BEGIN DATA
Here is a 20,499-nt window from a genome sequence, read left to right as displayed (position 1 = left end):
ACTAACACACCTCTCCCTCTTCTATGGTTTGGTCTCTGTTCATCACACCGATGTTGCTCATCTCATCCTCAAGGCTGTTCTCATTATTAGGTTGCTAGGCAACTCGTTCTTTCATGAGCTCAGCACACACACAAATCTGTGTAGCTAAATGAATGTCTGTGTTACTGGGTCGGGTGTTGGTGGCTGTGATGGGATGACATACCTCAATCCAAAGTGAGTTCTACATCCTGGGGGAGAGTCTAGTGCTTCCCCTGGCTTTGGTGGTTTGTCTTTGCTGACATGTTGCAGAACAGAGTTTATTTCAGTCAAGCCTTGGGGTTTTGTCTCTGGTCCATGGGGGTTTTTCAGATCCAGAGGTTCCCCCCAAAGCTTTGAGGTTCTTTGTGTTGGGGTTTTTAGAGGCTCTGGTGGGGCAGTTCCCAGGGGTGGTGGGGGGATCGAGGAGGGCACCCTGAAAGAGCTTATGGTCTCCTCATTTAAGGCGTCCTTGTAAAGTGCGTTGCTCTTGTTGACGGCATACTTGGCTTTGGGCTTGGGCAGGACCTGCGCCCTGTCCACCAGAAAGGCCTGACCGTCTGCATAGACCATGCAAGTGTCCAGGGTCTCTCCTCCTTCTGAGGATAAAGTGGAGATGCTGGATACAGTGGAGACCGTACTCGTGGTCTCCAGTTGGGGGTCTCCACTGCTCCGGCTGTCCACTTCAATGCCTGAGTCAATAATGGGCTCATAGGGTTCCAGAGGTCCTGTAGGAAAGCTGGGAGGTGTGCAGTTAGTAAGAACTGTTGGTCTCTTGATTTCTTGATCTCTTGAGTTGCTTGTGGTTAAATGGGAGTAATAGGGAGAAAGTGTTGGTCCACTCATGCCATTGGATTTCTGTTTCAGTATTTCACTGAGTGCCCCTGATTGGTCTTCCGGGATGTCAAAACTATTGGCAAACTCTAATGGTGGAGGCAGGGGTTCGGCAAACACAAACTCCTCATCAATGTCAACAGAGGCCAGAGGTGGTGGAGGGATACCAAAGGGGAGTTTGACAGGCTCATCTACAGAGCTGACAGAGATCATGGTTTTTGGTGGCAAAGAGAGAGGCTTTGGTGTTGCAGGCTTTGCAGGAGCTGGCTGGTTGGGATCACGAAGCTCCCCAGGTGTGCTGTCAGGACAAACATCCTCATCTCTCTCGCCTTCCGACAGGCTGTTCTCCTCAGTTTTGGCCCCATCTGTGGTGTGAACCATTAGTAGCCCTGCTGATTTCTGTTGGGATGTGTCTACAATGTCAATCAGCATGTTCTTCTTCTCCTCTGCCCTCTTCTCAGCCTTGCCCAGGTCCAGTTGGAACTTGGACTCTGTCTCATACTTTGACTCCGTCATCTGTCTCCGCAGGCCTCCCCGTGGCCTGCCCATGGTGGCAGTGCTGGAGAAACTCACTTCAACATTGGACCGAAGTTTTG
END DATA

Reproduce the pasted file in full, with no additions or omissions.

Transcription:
Here is a 20,499-nt window from a genome sequence, read left to right as displayed (position 1 = left end):
ACTAACACACCTCTCCCTCTTCTATGGTTTGGTCTCTGTTCATCACACCGATGTTGCTCATCTCATCCTCAAGGCTGTTCTCATTATTAGGTTGCTAGGCAACTCGTTCTTTCATGAGCTCAGCACACACACAAATCTGTGTAGCTAAATGAATGTCTGTGTTACTGGGTCGGGTGTTGGTGGCTGTGATGGGATGACATACCTCAATCCAAAGTGAGTTCTACATCCTGGGGGAGAGTCTAGTGCTTCCCCTGGCTTTGGTGGTTTGTCTTTGCTGACATGTTGCAGAACAGAGTTTATTTCAGTCAAGCCTTGGGGTTTTGTCTCTGGTCCATGGGGGTTTTTCAGATCCAGAGGTTCCCCCCAAAGCTTTGAGGTTCTTTGTGTTGGGGTTTTTAGAGGCTCTGGTGGGGCAGTTCCCAGGGGTGGTGGGGGGATCGAGGAGGGCACCCTGAAAGAGCTTATGGTCTCCTCATTTAAGGCGTCCTTGTAAAGTGCGTTGCTCTTGTTGACGGCATACTTGGCTTTGGGCTTGGGCAGGACCTGCGCCCTGTCCACCAGAAAGGCCTGACCGTCTGCATAGACCATGCAAGTGTCCAGGGTCTCTCCTCCTTCTGAGGATAAAGTGGAGATGCTGGATACAGTGGAGACCGTACTCGTGGTCTCCAGTTGGGGGTCTCCACTGCTCCGGCTGTCCACTTCAATGCCTGAGTCAATAATGGGCTCATAGGGTTCCAGAGGTCCTGTAGGAAAGCTGGGAGGTGTGCAGTTAGTAAGAACTGTTGGTCTCTTGATTTCTTGATCTCTTGAGTTGCTTGTGGTTAAATGGGAGTAATAGGGAGAAAGTGTTGGTCCACTCATGCCATTGGATTTCTGTTTCAGTATTTCACTGAGTGCCCCTGATTGGTCTTCCGGGATGTCAAAACTATTGGCAAACTCTAATGGTGGAGGCAGGGGTTCGGCAAACACAAACTCCTCATCAATGTCAACAGAGGCCAGAGGTGGTGGAGGGATACCAAAGGGGAGTTTGACAGGCTCATCTACAGAGCTGACAGAGATCATGGTTTTTGGTGGCAAAGAGAGAGGCTTTGGTGTTGCAGGCTTTGCAGGAGCTGGCTGGTTGGGATCACGAAGCTCCCCAGGTGTGCTGTCAGGACAAACATCCTCATCTCTCTCGCCTTCCGACAGGCTGTTCTCCTCAGTTTTGGCCCCATCTGTGGTGTGAACCATTAGTAGCCCTGCTGATTTCTGTTGGGATGTGTCTACAATGTCAATCAGCATGTTCTTCTTCTCCTCTGCCCTCTTCTCAGCCTTGCCCAGGTCCAGTTGGAACTTGGACTCTGTCTCATACTTTGACTCCGTCATCTGTCTCCGCAGGCCTCCCCGTGGCCTGCCCATGGTGGCAGTGCTGGAGAAACTCACTTCAACATTGGACCGAAGTTTTG